This is the first Cornwell book I have read. I am told I should start with the Sharpe series but I fell into this one so there you have it. I was immediately drawn in by the story. Nate Starbuck (I thought about coffee constantly during this book) is a yankee who hates his crazy, abolitionist preacher father. He steals money and flees to Virginia with his floozy girlfriend who immediately takes the money and leaves Nate. As it happens, Nate lands in Richmond just after the fall of Ft Sumter (For those of you non US types, this is more or less the opening battle of the US Civil War) To say the least, this is not the greatest time to be a Bostonian in Virginia. Nate is saved from a date with some hot tar by respected landowner Washington Faulconer, the father of his college friend. Faulconer, it seems, is forming up a "legion" to defend his beloved Virginia from the coming Yankee apocalypse. Nate joins the legion and is commissioned a lieutenant.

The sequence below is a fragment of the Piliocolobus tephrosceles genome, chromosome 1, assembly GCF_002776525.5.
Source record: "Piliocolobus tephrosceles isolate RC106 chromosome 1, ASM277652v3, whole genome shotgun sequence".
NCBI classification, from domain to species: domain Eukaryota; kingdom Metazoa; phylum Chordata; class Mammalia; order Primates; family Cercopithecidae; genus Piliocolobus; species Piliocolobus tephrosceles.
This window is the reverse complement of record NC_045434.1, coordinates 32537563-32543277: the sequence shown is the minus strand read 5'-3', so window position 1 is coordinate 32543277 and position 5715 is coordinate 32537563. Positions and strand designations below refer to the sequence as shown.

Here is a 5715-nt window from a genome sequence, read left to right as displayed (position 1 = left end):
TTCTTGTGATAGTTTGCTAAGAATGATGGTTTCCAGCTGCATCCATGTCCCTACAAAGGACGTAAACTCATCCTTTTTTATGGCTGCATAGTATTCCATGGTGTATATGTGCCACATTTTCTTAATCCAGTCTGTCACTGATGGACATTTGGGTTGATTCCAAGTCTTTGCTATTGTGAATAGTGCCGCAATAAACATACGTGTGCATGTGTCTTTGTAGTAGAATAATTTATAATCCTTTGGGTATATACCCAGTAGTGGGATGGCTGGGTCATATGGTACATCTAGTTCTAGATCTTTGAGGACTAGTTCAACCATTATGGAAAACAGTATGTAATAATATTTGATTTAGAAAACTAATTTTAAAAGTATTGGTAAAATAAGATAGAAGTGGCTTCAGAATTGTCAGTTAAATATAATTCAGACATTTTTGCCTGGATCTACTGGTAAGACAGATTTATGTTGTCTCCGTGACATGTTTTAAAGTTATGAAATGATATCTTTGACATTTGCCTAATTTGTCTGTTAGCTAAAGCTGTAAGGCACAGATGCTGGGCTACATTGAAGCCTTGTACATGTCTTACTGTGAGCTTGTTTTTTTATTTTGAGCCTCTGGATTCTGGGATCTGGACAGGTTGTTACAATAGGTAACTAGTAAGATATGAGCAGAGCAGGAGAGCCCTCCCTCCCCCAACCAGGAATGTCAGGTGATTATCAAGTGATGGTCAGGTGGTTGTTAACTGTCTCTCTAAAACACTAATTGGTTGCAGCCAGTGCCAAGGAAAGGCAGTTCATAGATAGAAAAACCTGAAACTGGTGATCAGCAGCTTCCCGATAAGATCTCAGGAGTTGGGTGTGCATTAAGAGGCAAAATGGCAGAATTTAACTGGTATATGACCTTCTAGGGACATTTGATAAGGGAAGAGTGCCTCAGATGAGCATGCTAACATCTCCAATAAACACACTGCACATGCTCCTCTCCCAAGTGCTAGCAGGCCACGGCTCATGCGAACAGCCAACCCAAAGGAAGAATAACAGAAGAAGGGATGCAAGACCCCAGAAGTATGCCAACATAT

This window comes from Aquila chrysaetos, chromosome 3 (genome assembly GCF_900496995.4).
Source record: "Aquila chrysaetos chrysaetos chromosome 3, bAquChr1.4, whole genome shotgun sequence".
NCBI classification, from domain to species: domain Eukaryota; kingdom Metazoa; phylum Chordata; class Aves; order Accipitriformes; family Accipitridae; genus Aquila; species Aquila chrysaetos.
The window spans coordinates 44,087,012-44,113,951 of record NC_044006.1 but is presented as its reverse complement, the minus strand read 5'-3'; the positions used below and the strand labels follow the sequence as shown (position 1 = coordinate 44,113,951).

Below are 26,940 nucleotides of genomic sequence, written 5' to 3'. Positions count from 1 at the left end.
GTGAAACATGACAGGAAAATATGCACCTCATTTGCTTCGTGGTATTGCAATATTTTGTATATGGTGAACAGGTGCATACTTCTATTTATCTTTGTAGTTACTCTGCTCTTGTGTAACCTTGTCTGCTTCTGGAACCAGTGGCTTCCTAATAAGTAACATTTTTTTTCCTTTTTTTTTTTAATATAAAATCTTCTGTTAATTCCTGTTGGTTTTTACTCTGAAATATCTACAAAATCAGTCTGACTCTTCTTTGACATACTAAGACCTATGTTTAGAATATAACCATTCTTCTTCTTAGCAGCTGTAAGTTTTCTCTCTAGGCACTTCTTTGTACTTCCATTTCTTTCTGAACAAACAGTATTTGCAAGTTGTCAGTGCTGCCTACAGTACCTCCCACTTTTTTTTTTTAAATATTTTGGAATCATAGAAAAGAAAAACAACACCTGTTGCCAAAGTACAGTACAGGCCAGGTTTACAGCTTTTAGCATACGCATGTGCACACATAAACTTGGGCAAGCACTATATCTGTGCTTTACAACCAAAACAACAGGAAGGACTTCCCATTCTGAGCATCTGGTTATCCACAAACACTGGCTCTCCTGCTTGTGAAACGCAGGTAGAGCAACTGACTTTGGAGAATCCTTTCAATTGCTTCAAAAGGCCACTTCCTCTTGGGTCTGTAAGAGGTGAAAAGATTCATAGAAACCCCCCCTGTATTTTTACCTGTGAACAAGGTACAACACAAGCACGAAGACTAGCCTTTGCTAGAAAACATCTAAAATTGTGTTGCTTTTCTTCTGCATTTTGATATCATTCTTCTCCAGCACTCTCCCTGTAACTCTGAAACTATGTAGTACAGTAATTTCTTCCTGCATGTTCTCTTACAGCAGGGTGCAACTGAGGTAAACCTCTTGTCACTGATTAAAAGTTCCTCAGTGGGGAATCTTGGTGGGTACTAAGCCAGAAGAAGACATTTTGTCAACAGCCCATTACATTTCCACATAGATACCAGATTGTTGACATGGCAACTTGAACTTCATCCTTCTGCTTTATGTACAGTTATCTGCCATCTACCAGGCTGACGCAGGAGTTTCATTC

At this point, we enter the middle third of the book which was a plodding, boring slog where you could see characters being slotted into the tracks they were going to take for the rest of the series. Only Cornwell's sterling reputation caused me to continue.
After surviving the middle third of the book, I was rewarded by the first battle of Mannassas. Cornwell really shone in his battle scenes. They were exciting, fairly realistically grim and made the book well worth reading.
Without the boring middle, this would be a 4.5 to 5 star book. as it is it gets a solid 3.5, recommended with reservations.